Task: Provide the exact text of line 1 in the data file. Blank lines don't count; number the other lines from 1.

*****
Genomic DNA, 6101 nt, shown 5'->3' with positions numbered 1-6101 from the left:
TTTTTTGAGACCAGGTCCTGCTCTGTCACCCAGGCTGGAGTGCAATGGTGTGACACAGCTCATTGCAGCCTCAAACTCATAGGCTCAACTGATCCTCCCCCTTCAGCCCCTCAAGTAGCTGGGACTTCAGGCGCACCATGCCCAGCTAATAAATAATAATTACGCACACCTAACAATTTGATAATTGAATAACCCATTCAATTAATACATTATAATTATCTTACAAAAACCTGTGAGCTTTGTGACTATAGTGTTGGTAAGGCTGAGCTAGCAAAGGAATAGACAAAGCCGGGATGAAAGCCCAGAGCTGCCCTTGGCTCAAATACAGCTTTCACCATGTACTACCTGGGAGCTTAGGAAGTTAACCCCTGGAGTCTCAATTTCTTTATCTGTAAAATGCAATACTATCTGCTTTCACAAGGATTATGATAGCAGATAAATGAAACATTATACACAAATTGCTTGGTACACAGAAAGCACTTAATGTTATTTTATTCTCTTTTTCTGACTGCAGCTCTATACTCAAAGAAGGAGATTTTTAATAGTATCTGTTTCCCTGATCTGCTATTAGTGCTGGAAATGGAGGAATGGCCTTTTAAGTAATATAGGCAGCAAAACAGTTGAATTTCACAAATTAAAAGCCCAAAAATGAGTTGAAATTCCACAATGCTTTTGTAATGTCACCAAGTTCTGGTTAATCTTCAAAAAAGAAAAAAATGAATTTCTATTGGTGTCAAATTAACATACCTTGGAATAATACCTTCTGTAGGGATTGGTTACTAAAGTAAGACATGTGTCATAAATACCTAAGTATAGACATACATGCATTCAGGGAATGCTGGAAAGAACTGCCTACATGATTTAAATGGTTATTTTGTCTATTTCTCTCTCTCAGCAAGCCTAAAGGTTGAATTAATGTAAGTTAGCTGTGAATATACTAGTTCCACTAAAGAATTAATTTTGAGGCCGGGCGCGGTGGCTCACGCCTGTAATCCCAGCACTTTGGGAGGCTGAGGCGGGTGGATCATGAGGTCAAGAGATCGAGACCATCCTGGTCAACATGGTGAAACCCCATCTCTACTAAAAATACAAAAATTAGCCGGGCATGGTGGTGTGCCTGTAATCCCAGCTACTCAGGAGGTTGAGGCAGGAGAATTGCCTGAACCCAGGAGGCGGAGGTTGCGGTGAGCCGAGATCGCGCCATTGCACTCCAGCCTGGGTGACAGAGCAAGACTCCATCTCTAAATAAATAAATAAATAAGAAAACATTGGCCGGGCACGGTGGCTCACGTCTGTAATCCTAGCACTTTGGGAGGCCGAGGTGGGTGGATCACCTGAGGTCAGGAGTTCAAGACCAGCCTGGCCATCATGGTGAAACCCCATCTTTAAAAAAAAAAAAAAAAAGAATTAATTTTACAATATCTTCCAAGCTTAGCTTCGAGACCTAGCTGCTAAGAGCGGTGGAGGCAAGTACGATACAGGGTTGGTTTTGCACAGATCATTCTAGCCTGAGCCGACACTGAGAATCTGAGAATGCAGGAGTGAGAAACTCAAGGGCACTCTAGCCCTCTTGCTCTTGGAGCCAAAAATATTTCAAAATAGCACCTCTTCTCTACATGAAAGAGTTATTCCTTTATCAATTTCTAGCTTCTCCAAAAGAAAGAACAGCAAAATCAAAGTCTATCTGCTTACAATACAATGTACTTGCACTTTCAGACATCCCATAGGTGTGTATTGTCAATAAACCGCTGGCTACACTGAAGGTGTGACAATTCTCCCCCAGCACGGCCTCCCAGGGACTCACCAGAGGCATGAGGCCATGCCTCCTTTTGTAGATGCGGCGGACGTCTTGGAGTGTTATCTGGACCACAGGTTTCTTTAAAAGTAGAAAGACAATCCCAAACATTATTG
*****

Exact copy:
Genomic DNA, 6101 nt, shown 5'->3' with positions numbered 1-6101 from the left: